Improving Nutria Trapping Success
Published Web Locationhttps://doi.org/10.5070/V423110642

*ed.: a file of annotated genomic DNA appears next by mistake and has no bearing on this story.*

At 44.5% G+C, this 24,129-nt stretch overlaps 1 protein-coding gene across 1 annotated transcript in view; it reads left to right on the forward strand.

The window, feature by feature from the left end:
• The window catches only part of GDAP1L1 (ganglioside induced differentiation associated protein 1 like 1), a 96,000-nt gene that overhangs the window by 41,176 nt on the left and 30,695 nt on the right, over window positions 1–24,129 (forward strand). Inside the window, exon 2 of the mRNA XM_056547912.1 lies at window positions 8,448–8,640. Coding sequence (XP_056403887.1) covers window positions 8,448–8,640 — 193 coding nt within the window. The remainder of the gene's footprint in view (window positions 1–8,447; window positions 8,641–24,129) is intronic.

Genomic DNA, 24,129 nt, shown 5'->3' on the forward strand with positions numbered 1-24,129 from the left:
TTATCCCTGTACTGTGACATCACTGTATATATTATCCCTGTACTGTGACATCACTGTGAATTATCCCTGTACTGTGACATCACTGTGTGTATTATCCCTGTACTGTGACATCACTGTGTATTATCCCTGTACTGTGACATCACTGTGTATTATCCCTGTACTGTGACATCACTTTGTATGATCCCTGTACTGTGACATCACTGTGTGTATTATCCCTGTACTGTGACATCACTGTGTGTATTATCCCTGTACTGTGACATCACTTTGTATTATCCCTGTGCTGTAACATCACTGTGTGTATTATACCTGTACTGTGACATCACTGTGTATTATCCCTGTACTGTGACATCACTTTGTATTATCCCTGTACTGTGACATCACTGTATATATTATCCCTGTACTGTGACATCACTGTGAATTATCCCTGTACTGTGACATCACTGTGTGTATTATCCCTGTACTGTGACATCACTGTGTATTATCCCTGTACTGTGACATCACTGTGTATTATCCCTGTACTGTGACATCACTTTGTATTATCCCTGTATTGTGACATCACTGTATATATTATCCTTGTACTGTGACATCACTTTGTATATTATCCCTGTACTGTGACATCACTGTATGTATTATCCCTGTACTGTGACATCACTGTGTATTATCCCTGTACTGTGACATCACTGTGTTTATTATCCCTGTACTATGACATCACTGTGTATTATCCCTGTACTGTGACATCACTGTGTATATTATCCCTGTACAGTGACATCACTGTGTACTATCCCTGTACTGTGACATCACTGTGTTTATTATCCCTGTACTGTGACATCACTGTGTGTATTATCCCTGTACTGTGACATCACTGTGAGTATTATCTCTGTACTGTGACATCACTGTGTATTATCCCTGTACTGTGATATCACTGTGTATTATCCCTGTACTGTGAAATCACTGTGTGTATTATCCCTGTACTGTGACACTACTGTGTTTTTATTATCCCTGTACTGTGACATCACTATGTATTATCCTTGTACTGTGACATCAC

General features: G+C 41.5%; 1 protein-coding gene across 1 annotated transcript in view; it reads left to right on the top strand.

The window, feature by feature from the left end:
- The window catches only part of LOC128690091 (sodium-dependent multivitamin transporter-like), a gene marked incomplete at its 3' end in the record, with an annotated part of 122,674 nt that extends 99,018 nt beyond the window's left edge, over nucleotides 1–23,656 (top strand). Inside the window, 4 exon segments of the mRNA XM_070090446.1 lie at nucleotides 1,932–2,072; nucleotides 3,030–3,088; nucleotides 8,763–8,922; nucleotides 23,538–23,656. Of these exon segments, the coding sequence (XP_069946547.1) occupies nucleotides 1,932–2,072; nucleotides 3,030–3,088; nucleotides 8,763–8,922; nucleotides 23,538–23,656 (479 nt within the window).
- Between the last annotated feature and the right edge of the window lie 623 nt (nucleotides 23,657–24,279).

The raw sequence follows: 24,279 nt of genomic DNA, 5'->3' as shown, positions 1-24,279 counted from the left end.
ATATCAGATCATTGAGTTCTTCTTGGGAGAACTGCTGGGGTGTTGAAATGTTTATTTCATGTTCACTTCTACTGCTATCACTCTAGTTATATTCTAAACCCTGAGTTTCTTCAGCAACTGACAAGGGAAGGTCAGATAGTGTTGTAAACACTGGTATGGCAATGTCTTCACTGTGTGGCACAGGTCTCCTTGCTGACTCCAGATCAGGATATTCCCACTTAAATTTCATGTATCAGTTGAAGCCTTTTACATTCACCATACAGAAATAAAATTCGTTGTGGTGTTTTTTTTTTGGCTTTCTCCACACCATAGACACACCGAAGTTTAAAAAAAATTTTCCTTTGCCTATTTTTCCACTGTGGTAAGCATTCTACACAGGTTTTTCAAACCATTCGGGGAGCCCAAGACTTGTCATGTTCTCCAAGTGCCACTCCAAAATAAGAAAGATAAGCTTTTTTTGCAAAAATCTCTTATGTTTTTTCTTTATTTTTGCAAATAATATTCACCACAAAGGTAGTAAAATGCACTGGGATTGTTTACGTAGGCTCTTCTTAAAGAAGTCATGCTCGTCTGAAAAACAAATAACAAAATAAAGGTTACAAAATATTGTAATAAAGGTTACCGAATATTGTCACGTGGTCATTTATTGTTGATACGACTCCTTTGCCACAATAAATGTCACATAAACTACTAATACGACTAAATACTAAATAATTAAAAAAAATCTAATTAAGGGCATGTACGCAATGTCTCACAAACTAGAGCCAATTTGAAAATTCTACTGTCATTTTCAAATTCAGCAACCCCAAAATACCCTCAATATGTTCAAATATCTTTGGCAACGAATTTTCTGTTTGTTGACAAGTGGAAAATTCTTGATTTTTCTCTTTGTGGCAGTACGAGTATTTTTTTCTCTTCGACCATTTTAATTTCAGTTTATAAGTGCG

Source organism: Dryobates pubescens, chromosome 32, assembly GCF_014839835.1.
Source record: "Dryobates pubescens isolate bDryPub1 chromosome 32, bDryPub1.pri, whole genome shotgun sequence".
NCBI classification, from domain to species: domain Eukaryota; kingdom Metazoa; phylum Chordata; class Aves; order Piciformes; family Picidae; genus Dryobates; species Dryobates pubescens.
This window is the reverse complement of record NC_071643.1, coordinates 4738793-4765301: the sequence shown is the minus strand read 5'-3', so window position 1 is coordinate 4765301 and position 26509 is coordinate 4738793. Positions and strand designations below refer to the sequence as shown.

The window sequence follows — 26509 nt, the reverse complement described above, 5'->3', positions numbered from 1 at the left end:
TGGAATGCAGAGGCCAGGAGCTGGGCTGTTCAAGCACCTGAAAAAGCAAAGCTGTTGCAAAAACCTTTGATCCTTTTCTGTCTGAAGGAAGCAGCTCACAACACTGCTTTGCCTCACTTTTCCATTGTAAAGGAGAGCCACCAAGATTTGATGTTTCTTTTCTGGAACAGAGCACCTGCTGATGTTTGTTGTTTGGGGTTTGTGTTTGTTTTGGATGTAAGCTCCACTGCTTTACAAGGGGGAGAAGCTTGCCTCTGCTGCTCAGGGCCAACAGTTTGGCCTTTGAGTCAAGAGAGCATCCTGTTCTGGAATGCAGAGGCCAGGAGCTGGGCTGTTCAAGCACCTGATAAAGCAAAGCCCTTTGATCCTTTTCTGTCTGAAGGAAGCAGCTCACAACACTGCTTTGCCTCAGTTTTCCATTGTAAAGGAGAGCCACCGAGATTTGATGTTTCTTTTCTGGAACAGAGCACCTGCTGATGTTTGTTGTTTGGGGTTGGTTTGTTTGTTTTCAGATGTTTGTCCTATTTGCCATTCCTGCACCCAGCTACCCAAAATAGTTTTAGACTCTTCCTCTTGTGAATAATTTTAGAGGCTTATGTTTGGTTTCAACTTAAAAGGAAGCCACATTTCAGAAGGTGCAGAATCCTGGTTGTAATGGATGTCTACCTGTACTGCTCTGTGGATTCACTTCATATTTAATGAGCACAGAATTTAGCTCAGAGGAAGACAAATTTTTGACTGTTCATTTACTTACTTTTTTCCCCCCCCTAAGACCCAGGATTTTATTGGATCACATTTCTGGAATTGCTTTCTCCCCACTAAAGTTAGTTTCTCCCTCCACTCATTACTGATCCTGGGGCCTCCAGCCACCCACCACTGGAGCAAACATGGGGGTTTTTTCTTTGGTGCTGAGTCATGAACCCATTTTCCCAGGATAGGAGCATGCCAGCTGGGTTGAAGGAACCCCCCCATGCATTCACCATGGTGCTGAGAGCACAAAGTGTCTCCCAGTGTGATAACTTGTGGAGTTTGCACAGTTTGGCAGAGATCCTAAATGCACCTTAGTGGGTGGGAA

Nutria are large semi-aquatic, herbivorous rodents native to South America, but were brought to the United States in the early 1900s for the fur farming industry. At high densities, nutria damage marsh vegetation. To more effectively manage nutria, we identified effective attractants and designed a multiple capture trap (MCT). Four lures (nutria urine, nutria fur extract, synthetic anal gland secretion, and a commercially available apple-based lure) were examined under field conditions, using leg-hold traps. A total of 285 nutria were captured during a 10-day trial with 1,000 trap-nights. All lures tested increased trapping success from 42% to 120% over untreated traps, with nutria fur extract being the most effective. Additionally, the lures did not attract nontarget animals. Next, we tested the MCT: 6 were baited with foods (carrots, corn, and sweet potatoes), and another 6 used trays of fertilized marsh plants as the lure. During the 10-day trial, with 122 trap-nights, 10 nutria were caught in the food-baited traps and 12 in the marsh plant-baited traps. As many as 3 nutria were captured overnight in one trap. On two occasions, individual nutria escaped the traps when approached by a person. No non-target animals were captured, however, it was suspected that swamp rabbits were entering the MCTs to feed and then were able to go back out the “one-way door”.